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The 7 Books Bill Gates Wants You to Read

The brainy billionaire says you’ll rip through one of his picks in ‘three hours tops…because it’s funny and smart as hell.’ Sounds a bit like him, no?

Kim Lachance Shandrow

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You don’t become the world’s richest man by wasting away the day binge-watching Netflix. You learn, you grow, you hustle. And you read, and a hell of a lot. Heavy reads, light reads, even breezy beach reads from time to time.

Related: (Slideshow) The 7 Books Every Entrepreneur Needs to Read When They’re Discouraged

We’re talking, of course, about Bill Gates: Inventor, philanthropist and voracious reader. Keeping up with his own tradition, the Microsoft co-founder recently took to his blog to publish his annual “beach reading (and more)” list, a collection of books he thinks everyone should add to their summer reading roundup.

Most of his selections, which he says made him “think or laugh, or, in some cases, do both,” are as cerebral as you’d expect, though a couple of surprising easy reads made it into the mix, too. Seems Gates, 59, is lightening up a bit with age.

Looking back, he credits much of his entrepreneurial success to reading. “I really had a lot of dreams when I was a kid,” he said, “and I think a great deal of that grew out of the fact that I had a chance to read a lot.” Apparently even in the summer.

With the first day of summer coming up on June 21, there’s plenty of time to dig into Gates’s picks. Check out his recommendations from your local library or spring for them at the neighborhood bookstore. Happy reading.

Related: 5 Ways to Improve the Performance of Your Greatest Asset: You

Here are the seven titles that made the cut:

1. Hyperbole and a Half: Unfortunate Situations, Flawed Coping Mechanisms, Mayhem, and Other Things That Happened

(Touchstone Books, 2013) by Allie Brosh

Why he recommends it: “You will rip through it in three hours, tops. But you’ll wish it went on longer, because it’s funny and smart as hell. I must have interrupted Melinda a dozen times to read to her passages that made me laugh out loud.”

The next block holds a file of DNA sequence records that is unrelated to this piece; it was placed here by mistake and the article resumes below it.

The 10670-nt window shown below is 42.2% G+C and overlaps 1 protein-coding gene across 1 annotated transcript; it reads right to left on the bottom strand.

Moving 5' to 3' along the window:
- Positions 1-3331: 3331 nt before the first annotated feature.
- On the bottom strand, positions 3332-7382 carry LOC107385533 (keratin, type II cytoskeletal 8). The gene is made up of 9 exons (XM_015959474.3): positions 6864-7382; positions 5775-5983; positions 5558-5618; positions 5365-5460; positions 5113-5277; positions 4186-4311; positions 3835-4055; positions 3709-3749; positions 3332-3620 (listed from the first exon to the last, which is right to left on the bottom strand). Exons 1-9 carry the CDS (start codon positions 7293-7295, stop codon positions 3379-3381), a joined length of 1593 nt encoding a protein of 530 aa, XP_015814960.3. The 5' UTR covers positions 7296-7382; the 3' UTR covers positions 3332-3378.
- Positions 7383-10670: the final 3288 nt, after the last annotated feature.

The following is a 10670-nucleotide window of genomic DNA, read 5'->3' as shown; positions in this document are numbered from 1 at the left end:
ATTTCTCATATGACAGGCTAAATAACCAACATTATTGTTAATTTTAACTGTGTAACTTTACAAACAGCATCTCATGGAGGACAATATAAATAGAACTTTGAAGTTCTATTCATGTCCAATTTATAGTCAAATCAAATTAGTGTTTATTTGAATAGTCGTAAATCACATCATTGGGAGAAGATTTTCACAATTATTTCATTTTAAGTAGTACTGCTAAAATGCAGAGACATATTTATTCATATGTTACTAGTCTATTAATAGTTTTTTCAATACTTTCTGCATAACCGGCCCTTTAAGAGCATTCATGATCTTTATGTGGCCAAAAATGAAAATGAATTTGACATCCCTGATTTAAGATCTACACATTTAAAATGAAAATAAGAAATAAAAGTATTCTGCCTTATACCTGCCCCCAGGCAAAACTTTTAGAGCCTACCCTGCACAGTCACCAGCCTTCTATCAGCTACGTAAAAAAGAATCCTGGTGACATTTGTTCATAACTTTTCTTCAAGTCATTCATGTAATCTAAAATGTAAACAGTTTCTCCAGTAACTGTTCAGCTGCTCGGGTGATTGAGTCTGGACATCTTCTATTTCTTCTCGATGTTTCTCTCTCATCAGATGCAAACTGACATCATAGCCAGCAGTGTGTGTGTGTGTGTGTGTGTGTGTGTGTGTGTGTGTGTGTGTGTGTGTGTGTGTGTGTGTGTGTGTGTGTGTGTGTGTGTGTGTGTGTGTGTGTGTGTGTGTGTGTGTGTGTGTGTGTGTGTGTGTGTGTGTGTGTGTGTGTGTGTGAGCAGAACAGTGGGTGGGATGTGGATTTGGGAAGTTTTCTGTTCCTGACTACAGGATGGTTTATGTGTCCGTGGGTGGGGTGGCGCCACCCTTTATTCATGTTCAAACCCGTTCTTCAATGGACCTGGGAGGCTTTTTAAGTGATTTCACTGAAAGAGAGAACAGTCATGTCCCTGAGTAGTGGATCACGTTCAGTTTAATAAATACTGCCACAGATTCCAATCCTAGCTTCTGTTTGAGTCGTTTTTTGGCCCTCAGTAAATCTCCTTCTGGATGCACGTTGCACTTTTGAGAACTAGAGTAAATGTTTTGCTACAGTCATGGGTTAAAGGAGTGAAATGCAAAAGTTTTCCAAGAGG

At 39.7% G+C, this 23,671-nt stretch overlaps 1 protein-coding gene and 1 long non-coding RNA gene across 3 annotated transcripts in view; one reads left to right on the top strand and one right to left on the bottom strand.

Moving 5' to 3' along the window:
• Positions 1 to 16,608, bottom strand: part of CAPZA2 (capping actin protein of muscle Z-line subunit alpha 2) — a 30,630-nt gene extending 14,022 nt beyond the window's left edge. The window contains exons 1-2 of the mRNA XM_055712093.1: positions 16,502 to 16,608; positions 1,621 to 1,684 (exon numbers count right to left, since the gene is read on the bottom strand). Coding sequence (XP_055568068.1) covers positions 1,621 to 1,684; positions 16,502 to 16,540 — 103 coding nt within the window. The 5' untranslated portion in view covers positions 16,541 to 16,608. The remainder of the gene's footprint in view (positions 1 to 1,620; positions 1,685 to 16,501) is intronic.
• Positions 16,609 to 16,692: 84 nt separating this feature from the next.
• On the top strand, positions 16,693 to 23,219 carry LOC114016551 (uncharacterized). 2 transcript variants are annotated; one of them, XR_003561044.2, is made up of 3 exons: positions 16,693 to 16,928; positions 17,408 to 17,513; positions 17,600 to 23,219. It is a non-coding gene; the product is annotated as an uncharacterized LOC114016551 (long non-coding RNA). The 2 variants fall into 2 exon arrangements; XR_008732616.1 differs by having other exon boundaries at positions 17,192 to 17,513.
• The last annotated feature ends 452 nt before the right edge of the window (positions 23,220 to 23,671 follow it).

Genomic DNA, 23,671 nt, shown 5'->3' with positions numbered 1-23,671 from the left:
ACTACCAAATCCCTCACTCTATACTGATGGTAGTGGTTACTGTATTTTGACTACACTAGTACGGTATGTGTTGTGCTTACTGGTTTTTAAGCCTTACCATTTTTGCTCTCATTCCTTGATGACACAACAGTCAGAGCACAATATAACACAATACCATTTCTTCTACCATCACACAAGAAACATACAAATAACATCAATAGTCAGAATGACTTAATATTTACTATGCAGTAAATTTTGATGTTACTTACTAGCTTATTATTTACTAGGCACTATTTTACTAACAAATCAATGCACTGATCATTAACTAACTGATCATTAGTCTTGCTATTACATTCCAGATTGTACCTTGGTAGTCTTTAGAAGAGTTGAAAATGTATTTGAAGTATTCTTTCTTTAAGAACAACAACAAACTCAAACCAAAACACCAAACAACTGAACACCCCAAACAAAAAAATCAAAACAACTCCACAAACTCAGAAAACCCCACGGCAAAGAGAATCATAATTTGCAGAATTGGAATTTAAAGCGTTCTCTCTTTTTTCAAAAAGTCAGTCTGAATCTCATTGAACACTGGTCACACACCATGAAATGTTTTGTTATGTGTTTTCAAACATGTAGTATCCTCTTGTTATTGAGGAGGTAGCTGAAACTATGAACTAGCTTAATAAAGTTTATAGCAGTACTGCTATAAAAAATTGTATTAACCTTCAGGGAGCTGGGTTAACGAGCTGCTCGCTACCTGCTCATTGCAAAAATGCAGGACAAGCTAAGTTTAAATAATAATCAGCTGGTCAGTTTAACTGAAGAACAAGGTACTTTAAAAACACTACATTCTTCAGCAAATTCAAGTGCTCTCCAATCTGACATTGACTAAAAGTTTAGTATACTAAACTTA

2. The Magic of Reality: How We Know What’s Really True

(Free Press, 2012) by Richard Dawkins

Why he recommends it: “It’s an engaging, well-illustrated science textbook offering compelling answers to big questions, like ‘how did the universe form?’ and ‘what causes earthquakes?’ It’s also a plea for readers of all ages to approach mysteries with rigor and curiosity.”

3. What If?: Serious Scientific Answers to Absurd Hypothetical Questions

(Houghton Mifflin Harcourt, 2014) by Randall Munroe

Why he recommends it:  “It’s an entertaining read, and you’ll also learn a bit about things like ballistics, DNA, the oceans, the atmosphere, and lightning along the way.”

4. XKCD: Volume 0

(Breadpig, 2010) by Randall Munroe

Why he recommends it: “They research press conferences and find out that sometimes it’s good to serve food that’s related to the subject of the conference. The last panel is all the reporters dead on the floor because they ate arsenic. It’s that kind of humor, which not everybody loves, but I do.” (Ouch, that hurts, Gates.)

5. On Immunity: An Inoculation

(Graywolf Press, 2014) by Eula Biss

Why he recommends it: “When I stumbled across this book on the Internet, I thought it might be a worthwhile read. I had no idea what a pleasure reading it would be. Biss, an essayist and university lecturer, examines what lies behind people’s fears of vaccinating their children. Like many of us, she concludes that vaccines are safe, effective, and almost miraculous tools for protecting children against needless suffering.”

6. How to Lie With Statistics

(W. W. Norton & Company, 1993) by Darrell Huff